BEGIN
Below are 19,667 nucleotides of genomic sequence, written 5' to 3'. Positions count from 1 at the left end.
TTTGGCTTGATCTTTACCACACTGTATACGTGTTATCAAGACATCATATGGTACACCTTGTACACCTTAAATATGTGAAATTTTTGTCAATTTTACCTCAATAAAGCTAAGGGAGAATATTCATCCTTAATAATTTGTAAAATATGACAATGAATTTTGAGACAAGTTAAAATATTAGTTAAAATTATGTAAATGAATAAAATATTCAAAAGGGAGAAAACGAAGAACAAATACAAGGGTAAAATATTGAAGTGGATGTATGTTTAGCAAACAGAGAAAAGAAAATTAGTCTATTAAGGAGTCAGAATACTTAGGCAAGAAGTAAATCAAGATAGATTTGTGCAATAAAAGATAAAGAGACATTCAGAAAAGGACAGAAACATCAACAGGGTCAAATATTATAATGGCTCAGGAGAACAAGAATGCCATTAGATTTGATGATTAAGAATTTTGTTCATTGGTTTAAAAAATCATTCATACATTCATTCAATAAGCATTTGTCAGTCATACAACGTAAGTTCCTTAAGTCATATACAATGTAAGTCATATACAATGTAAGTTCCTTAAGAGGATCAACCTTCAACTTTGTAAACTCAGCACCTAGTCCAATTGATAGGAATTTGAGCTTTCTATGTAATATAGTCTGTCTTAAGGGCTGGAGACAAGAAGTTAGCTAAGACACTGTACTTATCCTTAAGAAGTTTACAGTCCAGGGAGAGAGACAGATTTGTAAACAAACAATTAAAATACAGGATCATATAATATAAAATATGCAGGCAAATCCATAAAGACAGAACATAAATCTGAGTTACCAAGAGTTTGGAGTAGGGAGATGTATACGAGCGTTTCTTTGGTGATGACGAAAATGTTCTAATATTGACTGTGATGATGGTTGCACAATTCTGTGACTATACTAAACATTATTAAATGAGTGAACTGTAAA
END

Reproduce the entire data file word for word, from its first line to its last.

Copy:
Below are 19,667 nucleotides of genomic sequence, written 5' to 3'. Positions count from 1 at the left end.
TTTGGCTTGATCTTTACCACACTGTATACGTGTTATCAAGACATCATATGGTACACCTTGTACACCTTAAATATGTGAAATTTTTGTCAATTTTACCTCAATAAAGCTAAGGGAGAATATTCATCCTTAATAATTTGTAAAATATGACAATGAATTTTGAGACAAGTTAAAATATTAGTTAAAATTATGTAAATGAATAAAATATTCAAAAGGGAGAAAACGAAGAACAAATACAAGGGTAAAATATTGAAGTGGATGTATGTTTAGCAAACAGAGAAAAGAAAATTAGTCTATTAAGGAGTCAGAATACTTAGGCAAGAAGTAAATCAAGATAGATTTGTGCAATAAAAGATAAAGAGACATTCAGAAAAGGACAGAAACATCAACAGGGTCAAATATTATAATGGCTCAGGAGAACAAGAATGCCATTAGATTTGATGATTAAGAATTTTGTTCATTGGTTTAAAAAATCATTCATACATTCATTCAATAAGCATTTGTCAGTCATACAACGTAAGTTCCTTAAGTCATATACAATGTAAGTCATATACAATGTAAGTTCCTTAAGAGGATCAACCTTCAACTTTGTAAACTCAGCACCTAGTCCAATTGATAGGAATTTGAGCTTTCTATGTAATATAGTCTGTCTTAAGGGCTGGAGACAAGAAGTTAGCTAAGACACTGTACTTATCCTTAAGAAGTTTACAGTCCAGGGAGAGAGACAGATTTGTAAACAAACAATTAAAATACAGGATCATATAATATAAAATATGCAGGCAAATCCATAAAGACAGAACATAAATCTGAGTTACCAAGAGTTTGGAGTAGGGAGATGTATACGAGCGTTTCTTTGGTGATGACGAAAATGTTCTAATATTGACTGTGATGATGGTTGCACAATTCTGTGACTATACTAAACATTATTAAATGAGTGAACTGTAAA